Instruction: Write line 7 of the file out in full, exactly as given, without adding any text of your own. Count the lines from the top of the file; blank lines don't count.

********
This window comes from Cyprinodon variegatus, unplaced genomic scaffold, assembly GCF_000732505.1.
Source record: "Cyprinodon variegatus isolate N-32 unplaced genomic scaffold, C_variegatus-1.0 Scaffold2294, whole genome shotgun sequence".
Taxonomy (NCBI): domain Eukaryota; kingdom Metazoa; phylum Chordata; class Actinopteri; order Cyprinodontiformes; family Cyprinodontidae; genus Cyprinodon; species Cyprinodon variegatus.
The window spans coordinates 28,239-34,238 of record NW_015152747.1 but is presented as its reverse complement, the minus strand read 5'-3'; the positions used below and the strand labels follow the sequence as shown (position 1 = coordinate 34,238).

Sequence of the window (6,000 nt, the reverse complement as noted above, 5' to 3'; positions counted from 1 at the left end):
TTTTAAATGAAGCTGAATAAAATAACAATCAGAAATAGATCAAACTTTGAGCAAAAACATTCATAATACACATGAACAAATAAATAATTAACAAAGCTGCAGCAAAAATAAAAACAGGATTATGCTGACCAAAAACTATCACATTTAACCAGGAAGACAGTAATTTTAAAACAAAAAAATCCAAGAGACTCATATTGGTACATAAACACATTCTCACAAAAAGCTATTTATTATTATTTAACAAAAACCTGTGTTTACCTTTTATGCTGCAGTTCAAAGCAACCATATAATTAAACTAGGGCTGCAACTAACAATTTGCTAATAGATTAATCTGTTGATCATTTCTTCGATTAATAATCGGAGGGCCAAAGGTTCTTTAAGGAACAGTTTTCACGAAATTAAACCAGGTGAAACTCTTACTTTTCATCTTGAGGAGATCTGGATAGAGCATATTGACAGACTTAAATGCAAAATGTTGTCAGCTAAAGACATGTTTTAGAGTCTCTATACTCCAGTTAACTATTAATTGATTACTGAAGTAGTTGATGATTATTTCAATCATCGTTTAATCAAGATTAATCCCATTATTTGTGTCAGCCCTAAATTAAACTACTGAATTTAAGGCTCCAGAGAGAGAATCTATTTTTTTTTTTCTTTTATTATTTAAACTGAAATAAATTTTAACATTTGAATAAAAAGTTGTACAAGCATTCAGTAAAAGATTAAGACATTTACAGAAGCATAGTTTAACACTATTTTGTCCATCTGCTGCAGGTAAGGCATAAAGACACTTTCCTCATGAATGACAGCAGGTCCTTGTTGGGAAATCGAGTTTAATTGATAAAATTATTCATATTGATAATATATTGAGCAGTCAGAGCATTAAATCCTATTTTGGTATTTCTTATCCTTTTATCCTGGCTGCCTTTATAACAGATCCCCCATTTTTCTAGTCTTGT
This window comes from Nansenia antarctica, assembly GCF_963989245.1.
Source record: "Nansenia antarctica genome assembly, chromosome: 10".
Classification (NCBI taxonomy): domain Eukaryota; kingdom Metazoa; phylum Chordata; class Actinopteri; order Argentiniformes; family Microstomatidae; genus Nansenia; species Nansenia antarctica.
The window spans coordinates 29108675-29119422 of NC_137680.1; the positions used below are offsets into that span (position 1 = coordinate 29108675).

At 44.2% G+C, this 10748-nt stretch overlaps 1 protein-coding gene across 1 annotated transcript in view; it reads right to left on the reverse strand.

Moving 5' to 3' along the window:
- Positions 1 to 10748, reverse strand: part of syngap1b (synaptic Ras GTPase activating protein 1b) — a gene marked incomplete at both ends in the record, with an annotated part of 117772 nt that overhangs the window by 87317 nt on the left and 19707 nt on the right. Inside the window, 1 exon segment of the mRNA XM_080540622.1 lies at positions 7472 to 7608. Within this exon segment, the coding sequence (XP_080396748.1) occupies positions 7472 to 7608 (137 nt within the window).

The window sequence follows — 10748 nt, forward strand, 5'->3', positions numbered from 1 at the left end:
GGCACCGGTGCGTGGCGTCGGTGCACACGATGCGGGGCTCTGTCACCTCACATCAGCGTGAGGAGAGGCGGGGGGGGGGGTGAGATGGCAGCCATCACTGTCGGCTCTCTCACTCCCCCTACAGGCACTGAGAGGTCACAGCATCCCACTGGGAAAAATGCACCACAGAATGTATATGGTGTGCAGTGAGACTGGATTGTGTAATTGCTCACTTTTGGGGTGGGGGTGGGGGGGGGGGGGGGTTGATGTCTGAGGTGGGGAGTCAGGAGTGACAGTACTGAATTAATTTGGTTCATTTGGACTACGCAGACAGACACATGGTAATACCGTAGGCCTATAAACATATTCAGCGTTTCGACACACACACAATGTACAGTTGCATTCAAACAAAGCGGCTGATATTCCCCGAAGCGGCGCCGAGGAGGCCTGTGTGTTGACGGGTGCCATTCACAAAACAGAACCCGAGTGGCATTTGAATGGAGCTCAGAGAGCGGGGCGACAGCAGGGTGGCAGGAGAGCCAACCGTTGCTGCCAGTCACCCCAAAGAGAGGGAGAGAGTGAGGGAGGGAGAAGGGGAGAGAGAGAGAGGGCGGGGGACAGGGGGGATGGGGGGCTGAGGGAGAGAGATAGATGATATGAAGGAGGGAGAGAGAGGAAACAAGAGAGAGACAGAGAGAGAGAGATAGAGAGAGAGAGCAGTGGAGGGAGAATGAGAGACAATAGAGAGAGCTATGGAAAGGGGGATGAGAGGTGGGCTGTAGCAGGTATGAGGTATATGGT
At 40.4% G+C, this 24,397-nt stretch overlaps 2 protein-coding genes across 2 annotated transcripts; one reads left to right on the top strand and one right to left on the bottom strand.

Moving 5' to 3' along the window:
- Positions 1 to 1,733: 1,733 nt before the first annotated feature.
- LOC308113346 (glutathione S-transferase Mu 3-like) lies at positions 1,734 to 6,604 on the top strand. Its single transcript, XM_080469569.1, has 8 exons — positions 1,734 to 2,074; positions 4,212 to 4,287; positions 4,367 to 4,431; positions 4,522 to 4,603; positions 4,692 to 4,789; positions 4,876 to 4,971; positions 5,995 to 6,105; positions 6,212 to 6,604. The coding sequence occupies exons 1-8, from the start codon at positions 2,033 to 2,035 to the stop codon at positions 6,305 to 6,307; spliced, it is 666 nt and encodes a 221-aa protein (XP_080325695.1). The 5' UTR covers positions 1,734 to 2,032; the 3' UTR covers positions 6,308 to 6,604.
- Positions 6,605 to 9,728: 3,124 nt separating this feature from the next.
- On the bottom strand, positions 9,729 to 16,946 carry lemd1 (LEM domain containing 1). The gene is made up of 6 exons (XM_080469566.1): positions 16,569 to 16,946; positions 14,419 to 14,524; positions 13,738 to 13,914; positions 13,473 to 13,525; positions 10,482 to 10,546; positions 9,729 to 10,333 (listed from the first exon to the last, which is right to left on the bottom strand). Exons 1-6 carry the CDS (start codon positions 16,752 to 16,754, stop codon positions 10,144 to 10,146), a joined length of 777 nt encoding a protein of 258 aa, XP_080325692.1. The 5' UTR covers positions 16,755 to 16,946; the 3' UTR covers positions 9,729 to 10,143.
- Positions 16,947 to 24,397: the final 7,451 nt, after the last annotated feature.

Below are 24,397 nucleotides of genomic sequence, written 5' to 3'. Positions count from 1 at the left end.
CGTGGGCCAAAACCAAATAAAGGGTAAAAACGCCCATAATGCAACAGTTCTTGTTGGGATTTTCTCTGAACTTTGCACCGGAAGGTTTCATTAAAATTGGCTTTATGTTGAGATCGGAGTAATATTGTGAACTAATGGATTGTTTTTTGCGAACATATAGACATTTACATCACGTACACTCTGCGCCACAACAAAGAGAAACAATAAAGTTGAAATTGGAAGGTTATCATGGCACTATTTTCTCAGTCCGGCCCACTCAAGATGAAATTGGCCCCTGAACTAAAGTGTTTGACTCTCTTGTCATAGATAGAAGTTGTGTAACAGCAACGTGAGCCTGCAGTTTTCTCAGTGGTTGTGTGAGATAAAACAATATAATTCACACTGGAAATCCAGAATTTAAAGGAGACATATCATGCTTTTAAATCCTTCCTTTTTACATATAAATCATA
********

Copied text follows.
This window comes from Nansenia antarctica, assembly GCF_963989245.1.